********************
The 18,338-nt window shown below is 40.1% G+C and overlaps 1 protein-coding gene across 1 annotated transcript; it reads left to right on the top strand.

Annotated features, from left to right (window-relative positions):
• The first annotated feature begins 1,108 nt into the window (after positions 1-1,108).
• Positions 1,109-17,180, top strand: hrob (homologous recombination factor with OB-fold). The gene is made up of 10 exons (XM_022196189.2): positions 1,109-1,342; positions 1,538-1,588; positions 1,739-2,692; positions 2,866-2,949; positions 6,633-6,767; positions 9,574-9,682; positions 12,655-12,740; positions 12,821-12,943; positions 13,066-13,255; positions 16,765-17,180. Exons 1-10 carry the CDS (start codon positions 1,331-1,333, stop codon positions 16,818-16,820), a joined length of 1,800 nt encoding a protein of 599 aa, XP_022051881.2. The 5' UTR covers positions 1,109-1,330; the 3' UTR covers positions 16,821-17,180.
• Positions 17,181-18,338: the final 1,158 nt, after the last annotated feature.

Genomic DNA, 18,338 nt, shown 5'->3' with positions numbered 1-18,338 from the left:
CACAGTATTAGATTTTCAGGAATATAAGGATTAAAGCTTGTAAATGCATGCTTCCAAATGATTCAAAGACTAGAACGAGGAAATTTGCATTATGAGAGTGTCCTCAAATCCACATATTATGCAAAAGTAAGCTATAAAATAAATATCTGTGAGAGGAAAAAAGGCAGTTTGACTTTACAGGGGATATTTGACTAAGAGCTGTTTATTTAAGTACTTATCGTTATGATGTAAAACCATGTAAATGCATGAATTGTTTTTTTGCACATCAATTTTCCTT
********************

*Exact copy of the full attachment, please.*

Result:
The 18,338-nt window shown below is 40.1% G+C and overlaps 1 protein-coding gene across 1 annotated transcript; it reads left to right on the top strand.

Annotated features, from left to right (window-relative positions):
• The first annotated feature begins 1,108 nt into the window (after positions 1-1,108).
• Positions 1,109-17,180, top strand: hrob (homologous recombination factor with OB-fold). The gene is made up of 10 exons (XM_022196189.2): positions 1,109-1,342; positions 1,538-1,588; positions 1,739-2,692; positions 2,866-2,949; positions 6,633-6,767; positions 9,574-9,682; positions 12,655-12,740; positions 12,821-12,943; positions 13,066-13,255; positions 16,765-17,180. Exons 1-10 carry the CDS (start codon positions 1,331-1,333, stop codon positions 16,818-16,820), a joined length of 1,800 nt encoding a protein of 599 aa, XP_022051881.2. The 5' UTR covers positions 1,109-1,330; the 3' UTR covers positions 16,821-17,180.
• Positions 17,181-18,338: the final 1,158 nt, after the last annotated feature.

Genomic DNA, 18,338 nt, shown 5'->3' with positions numbered 1-18,338 from the left:
CACAGTATTAGATTTTCAGGAATATAAGGATTAAAGCTTGTAAATGCATGCTTCCAAATGATTCAAAGACTAGAACGAGGAAATTTGCATTATGAGAGTGTCCTCAAATCCACATATTATGCAAAAGTAAGCTATAAAATAAATATCTGTGAGAGGAAAAAAGGCAGTTTGACTTTACAGGGGATATTTGACTAAGAGCTGTTTATTTAAGTACTTATCGTTATGATGTAAAACCATGTAAATGCATGAATTGTTTTTTTGCACATCAATTTTCCTT